Morsi, the candidate from the Muslim Brotherhood, faced off with former Prime Minister Ahmed Shafiq after the two candidates collected the most votes in the first round of Egypt's presidential election.
The days leading up to the runoff proved increasingly tense for Egypt, as judges appointed by former President Hosni Mubarak ordered parliament to dissolve, a blow to the democratically elected and Islamist-dominated governing body.
On the heels of the parliament ruling and in the midst of vote counting, Egypt's ruling military issued an interim constitution that seemingly deflated whatever power the next president would have.
Thousands took to the streets in protest as both presidential candidates declared victory early in the week, only to have their battle overshadowed by the announcement by Egyptian state media that Mubarak was "clinically dead." Those reports were later denied, with the official word of the 30-year ruler being on life support.
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CAIRO — Mohammed Morsi was declared Egypt's first Islamist president on Sunday after the freest elections in the country's history, narrowly defeating Hosni Mubarak's last Prime Minister Ahmed Shafiq in a race that raised political tensions in Egypt to a fever pitch.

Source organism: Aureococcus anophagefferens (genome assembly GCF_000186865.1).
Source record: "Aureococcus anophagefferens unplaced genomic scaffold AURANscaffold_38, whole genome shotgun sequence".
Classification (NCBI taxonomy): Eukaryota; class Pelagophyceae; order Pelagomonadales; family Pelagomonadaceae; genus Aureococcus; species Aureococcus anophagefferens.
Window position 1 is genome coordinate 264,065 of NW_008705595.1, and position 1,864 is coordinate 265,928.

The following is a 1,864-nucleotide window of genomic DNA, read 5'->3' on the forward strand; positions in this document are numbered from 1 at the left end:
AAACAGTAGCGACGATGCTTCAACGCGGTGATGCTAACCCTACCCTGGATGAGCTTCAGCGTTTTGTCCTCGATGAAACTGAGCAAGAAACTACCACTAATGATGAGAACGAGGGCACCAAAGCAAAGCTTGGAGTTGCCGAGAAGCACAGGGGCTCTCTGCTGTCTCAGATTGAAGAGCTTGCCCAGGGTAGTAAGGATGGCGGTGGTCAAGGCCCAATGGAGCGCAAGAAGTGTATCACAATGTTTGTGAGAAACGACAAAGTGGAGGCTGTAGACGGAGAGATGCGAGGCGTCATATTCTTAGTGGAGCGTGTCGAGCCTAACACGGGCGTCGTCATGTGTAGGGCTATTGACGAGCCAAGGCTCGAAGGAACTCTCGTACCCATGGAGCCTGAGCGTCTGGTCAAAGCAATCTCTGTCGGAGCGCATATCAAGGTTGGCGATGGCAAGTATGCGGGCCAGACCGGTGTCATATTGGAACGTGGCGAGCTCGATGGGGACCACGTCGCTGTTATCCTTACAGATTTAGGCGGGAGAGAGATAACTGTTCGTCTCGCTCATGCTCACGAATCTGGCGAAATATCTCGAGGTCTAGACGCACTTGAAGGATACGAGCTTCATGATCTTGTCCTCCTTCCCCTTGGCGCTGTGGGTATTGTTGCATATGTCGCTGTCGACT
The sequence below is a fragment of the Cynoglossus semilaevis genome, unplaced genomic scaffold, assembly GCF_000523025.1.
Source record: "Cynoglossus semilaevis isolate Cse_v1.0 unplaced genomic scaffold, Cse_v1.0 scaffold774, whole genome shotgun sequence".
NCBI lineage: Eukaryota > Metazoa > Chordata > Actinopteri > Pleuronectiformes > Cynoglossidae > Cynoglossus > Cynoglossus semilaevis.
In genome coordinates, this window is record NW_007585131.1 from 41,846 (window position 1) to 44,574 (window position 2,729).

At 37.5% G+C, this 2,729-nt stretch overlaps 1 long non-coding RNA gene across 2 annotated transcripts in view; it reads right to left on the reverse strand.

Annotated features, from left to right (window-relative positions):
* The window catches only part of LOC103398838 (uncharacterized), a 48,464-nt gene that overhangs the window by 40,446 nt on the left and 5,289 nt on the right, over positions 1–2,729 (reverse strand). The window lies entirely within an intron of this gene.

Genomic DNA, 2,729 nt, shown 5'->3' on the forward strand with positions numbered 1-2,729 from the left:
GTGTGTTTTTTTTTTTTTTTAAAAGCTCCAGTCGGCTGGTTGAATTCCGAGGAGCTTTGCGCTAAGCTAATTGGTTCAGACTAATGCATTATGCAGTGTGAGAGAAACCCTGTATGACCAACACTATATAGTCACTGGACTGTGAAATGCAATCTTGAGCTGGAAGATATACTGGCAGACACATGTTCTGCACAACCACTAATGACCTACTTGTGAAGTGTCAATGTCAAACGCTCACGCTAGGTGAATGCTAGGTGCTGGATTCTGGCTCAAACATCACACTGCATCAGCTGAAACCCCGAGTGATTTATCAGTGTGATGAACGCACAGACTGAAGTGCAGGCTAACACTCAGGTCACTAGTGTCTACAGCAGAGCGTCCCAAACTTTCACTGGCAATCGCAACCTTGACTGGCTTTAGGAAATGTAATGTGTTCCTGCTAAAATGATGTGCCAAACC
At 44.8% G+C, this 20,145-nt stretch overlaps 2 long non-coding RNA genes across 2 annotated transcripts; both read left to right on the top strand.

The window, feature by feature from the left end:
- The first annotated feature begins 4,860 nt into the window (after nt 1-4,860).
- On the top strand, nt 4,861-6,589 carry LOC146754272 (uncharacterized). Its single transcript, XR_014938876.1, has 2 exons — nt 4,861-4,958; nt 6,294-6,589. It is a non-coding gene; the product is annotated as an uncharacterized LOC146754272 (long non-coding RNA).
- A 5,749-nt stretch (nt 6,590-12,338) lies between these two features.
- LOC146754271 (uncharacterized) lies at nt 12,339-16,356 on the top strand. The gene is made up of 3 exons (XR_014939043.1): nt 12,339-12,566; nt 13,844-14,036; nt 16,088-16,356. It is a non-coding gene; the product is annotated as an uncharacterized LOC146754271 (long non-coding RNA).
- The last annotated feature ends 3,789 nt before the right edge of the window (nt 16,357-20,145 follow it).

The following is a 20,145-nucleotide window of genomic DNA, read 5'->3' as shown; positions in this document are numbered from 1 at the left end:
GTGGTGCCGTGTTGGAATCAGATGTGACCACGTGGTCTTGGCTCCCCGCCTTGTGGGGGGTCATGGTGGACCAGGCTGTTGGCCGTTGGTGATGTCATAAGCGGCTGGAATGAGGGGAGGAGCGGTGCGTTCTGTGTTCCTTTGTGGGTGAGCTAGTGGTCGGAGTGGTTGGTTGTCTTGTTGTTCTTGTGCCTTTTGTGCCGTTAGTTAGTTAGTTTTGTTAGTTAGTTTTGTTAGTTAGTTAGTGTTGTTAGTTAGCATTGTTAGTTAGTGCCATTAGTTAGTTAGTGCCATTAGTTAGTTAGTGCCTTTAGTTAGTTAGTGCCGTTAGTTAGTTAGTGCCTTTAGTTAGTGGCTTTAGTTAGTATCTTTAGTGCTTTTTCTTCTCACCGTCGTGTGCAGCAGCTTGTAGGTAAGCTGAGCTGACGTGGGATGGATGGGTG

The country's last four presidents over the past six decades have all came from the ranks of the military. This is the first time modern Egypt will be headed by an Islamist and by a freely elected civilian.
Throngs of Morsi supporters in Cairo's Tahrir Square erupted in cheers and dancing when the result was read out on live television. Some released doves with his pictures over the square where the uprising that ousted Mubarak last year was born. Others set off fireworks.
Morsi's spokesman Ahmed Abdel-Attie said words cannot describe the "joy" in this "historic moment."
"We got to this moment because of the blood of the martyrs of the revolution," he said. "Egypt will start a new phase in its history."
The announcement was the culmination of a tumultuous, 16-month transition that was supposed to bring democratic rule, but was tightly controlled and curtailed by the military rulers who took power from Mubarak.
The outcome will not put an end to the main power struggle in the country now between Morsi's Muslim Brotherhood and the military.
The election commission said Morsi won with 51.7 percent of the vote versus 48.3 for Shafiq. Turnout was 51 percent.
Farouk Sultan, the head of the commission, described the elections as "an important phase in the end of building our nascent democratic experience."